Bodybuilding is a sport that exacts commitment, will and dedication from its participants. It takes a lot of time, training and a special diet to ensure that bodybuilders achieve the kind of form and physique needed to compete.

Contrary to popular belief, bodybuilding isn’t all about bulking up and having bulging muscles. There are strict criteria on how well developed the muscle groups should be or how they are attained. Steroids are strictly prohibited in bodybuilding competitions, and this is why bodybuilders take the long and tedious route when training.

Starting Training

Training for a bodybuilding competition often starts months or years ahead of the actual event, depending on the level of bodybuilding sport. Once training starts, one has to devote a great deal of time to personal fitness, the right diet and training. Besides developing muscles, bodybuilders also train for strength and stamina.

In Seattle, bodybuilders have personal training sessions with coaches to plan their workout for the next weeks or months. Muscles also need rest and time to develop, so pumping iron every day won’t do the job. Instead, bodybuilders also do other forms of physical activity such as spinning, CrossFit or boxing.

Bodybuilding Diet

The most typical diet for bodybuilders consists of high-protein foods that help build their muscles faster. They often consume high-fiber foods that help stabilize stomach health, high carbohydrates for added energy and low fat to avoid weight gain. Protein shakes and powder supplements are also encouraged as long as they are natural.

Before the competition, bodybuilders take in less salt to prevent water retention in the muscles. They need to be lean and taut so the definition and cuts of the muscles will easily be seen.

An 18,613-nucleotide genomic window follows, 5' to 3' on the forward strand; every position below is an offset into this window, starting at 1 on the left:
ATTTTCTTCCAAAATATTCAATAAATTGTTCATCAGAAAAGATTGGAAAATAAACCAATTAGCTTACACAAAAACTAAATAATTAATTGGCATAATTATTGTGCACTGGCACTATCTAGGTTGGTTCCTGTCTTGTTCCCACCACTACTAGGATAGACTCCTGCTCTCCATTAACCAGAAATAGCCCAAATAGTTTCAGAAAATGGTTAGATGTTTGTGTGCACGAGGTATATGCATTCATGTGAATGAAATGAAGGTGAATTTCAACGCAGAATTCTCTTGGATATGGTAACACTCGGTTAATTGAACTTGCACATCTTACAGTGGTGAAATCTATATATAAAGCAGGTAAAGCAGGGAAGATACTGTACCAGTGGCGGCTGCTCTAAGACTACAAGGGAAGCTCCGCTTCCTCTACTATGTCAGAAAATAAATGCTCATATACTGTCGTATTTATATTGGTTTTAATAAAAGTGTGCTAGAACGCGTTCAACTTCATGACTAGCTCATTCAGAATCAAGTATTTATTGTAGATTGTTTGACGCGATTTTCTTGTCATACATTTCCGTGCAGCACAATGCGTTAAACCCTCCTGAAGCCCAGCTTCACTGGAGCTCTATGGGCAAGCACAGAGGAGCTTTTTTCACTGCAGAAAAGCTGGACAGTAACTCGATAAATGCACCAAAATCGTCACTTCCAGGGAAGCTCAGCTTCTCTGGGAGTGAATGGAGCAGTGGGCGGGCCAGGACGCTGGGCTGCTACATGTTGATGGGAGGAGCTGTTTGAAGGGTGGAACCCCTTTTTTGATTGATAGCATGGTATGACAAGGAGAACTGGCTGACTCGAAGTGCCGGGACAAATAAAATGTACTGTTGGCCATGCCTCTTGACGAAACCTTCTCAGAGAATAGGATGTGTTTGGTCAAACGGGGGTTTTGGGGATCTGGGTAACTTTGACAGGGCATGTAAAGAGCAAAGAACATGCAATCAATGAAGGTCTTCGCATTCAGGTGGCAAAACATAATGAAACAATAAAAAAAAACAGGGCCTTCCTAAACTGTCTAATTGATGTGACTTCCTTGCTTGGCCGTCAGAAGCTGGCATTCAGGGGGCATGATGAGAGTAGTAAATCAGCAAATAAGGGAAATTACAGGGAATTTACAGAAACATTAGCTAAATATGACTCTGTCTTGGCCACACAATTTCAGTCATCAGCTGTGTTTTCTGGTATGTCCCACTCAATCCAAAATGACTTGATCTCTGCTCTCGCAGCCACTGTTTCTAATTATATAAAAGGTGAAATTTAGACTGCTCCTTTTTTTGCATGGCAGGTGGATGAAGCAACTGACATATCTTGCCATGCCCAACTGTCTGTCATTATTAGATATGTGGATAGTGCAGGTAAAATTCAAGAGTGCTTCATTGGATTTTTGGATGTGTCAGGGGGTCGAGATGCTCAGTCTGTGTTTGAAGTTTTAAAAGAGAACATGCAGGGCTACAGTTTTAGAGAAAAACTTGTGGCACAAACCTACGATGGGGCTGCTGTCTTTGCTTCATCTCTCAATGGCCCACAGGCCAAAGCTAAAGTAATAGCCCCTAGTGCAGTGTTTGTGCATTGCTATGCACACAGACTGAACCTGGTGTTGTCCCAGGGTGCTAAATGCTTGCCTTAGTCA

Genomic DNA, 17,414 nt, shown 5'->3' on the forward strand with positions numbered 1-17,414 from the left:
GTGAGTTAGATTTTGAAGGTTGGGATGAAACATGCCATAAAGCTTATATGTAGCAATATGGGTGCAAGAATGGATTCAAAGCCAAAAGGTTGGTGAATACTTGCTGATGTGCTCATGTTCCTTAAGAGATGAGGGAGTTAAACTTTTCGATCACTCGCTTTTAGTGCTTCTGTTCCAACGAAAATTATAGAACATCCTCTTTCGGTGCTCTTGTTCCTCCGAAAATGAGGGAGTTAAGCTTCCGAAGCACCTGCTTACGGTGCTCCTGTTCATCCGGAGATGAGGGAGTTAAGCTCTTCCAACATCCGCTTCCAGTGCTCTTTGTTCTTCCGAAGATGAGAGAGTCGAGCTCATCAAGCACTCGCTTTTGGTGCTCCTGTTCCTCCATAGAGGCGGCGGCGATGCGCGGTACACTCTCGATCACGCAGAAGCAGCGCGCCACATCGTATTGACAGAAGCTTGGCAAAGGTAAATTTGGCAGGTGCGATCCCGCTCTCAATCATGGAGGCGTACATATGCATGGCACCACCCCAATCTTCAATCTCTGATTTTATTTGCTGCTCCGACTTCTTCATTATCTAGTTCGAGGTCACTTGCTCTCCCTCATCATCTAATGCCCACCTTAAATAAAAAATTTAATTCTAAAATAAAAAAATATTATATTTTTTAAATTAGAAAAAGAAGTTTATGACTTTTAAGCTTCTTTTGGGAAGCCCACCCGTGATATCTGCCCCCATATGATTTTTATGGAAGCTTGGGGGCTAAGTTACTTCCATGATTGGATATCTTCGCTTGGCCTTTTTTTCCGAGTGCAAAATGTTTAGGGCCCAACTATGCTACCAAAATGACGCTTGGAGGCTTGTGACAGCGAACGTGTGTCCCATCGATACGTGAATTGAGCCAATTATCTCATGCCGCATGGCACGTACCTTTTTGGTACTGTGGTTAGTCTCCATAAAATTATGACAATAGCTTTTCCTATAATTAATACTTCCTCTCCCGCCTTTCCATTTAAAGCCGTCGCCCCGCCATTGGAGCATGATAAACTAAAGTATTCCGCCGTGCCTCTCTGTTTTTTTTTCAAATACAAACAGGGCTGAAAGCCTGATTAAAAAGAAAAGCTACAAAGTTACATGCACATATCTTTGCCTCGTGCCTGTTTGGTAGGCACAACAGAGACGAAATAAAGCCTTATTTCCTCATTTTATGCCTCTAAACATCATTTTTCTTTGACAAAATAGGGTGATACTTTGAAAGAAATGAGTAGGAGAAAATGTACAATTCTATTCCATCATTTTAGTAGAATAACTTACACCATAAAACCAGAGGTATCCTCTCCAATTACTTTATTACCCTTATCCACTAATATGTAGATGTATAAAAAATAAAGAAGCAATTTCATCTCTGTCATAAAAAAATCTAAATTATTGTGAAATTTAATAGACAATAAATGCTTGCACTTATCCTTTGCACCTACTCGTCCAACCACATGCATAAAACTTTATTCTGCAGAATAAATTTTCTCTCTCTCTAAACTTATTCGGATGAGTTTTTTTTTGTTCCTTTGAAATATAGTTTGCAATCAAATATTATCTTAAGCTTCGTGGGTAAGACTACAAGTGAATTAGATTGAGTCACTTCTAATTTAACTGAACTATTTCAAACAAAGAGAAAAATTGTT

Form and Poses

Bodybuilding competitions are also known for the form and poses that show off muscles and definition in the body. In the weeks leading to the competition, bodybuilders practice and perfect their poses to impress the judges. Interestingly, poses are also employed in between training sets to speed muscle growth.

These are no ordinary poses, though. These hard poses stretch the protective sheath that envelops the muscles. They pose to accentuate how firm and hard the muscles have become because of the training. The judges look at this definition during the competition proper.

The eight required poses during bodybuilding events are quarter turns, front abdominal and thigh, side triceps, front double biceps, side chest, rear double biceps, side triceps, rear lat spread and front lat spread. These are the most muscular groups in the body. A competitor may be asked to repeat certain poses or pose side by side with another contestant during the judging.

Bodybuilding Limits

Bodybuilder resting on a bench
Bodybuilding limits consist of strength, endurance, reflexes, speed and muscle mass. Regardless of how hard you train, once you have reached your limit, you can’t just go beyond that. It is important to respect your body and treat it with care. Bodybuilders still train and exercise even when they are not competing. This is how dedicated and committed they are to taking care of their bodies and staying in shape.

With the right diet, determination, and mindset you can do well in a bodybuilding competition. However, don’t expect things to happen overnight. Start training early and slowly work your way to the competition level.